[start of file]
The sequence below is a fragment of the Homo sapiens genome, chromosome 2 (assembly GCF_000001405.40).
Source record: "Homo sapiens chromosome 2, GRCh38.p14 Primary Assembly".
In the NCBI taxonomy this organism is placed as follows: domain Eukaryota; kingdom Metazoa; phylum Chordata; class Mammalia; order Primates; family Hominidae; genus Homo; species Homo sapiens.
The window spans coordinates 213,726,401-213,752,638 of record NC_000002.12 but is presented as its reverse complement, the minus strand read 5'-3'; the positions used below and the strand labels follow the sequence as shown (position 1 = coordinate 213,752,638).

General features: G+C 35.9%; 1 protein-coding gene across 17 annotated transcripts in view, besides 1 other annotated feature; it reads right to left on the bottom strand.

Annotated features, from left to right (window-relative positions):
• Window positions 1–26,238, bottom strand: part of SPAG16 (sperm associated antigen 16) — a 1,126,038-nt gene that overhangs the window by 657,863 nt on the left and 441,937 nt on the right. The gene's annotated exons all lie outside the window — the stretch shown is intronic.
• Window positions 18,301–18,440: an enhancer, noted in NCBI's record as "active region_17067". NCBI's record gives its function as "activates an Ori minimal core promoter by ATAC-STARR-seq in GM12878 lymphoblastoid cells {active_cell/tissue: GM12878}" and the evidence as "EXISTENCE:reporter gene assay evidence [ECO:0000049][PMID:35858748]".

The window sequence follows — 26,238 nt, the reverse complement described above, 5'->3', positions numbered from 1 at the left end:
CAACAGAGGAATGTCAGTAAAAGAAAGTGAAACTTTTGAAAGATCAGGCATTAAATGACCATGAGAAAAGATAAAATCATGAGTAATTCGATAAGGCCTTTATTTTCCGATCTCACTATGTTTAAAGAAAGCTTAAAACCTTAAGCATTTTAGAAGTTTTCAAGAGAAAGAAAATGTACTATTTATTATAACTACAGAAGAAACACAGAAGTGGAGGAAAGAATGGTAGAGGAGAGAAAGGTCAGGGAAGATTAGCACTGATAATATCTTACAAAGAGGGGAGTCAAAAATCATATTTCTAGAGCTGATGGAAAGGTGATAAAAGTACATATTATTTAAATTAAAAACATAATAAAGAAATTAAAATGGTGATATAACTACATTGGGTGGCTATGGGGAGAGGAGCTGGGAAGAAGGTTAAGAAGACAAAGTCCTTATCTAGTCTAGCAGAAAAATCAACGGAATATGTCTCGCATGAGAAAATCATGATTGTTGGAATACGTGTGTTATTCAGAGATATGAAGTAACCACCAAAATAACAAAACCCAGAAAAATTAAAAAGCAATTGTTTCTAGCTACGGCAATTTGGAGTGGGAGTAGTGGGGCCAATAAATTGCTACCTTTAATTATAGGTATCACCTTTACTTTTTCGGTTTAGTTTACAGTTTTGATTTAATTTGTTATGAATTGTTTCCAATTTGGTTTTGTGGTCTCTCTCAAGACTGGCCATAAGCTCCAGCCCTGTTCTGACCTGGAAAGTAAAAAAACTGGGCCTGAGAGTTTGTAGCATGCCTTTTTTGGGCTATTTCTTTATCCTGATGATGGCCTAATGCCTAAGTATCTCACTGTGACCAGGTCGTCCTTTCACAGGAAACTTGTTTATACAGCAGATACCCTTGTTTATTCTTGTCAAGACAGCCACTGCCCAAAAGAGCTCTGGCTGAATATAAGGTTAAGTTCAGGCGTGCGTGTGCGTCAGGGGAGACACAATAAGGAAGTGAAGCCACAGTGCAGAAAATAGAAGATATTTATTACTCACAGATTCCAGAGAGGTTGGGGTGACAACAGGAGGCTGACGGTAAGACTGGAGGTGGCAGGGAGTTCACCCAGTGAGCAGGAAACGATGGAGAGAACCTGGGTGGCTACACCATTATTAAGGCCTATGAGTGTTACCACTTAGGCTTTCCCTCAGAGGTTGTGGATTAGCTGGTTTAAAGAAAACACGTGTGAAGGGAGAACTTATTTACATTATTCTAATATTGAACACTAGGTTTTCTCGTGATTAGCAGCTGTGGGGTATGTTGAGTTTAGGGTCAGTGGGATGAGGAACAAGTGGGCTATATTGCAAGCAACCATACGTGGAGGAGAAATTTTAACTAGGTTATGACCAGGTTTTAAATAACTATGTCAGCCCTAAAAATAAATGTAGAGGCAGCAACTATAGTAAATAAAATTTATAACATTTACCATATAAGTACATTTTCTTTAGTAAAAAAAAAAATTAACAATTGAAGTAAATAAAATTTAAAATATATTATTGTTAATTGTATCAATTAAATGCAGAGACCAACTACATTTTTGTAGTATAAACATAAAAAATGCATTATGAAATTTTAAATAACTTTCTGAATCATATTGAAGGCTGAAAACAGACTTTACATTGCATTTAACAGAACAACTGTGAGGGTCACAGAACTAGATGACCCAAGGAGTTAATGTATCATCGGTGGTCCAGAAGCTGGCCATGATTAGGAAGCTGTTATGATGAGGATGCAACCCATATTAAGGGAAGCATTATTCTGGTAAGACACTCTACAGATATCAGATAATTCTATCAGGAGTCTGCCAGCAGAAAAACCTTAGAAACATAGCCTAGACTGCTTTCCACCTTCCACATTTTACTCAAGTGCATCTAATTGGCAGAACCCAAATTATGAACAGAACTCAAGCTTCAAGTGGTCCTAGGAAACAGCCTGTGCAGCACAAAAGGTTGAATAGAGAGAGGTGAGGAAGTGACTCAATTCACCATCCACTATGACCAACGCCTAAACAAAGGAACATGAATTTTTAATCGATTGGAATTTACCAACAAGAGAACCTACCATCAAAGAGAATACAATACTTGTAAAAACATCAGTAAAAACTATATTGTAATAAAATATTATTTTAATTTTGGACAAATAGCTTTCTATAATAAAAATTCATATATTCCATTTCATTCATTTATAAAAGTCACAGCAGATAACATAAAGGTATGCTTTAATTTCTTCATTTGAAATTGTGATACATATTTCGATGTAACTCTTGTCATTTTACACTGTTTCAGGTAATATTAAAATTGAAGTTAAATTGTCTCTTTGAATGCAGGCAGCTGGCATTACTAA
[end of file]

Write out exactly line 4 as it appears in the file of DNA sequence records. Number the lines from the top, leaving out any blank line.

The window spans coordinates 213,726,401-213,752,638 of record NC_000002.12 but is presented as its reverse complement, the minus strand read 5'-3'; the positions used below and the strand labels follow the sequence as shown (position 1 = coordinate 213,752,638).